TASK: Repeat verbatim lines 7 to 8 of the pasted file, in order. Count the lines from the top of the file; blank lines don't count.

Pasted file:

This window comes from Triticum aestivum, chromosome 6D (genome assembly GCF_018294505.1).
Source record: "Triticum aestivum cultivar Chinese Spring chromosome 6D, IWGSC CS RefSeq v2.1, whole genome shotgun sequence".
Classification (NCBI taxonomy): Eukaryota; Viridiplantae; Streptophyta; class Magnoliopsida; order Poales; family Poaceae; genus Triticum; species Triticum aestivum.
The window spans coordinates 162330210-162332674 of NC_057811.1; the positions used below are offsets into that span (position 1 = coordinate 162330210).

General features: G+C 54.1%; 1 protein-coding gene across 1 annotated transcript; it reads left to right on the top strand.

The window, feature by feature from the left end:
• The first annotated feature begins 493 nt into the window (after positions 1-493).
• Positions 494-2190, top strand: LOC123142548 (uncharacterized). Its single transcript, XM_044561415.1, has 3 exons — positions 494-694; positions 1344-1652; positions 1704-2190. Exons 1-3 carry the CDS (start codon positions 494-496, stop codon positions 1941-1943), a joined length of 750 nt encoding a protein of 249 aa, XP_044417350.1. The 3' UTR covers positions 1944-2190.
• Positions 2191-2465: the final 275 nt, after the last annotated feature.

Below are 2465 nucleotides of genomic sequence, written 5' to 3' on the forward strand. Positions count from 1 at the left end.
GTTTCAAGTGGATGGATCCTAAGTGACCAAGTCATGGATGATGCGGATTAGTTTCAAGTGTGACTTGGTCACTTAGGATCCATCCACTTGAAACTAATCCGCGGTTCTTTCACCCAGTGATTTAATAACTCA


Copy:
• The first annotated feature begins 493 nt into the window (after positions 1-493).
• Positions 494-2190, top strand: LOC123142548 (uncharacterized). Its single transcript, XM_044561415.1, has 3 exons — positions 494-694; positions 1344-1652; positions 1704-2190. Exons 1-3 carry the CDS (start codon positions 494-496, stop codon positions 1941-1943), a joined length of 750 nt encoding a protein of 249 aa, XP_044417350.1. The 3' UTR covers positions 1944-2190.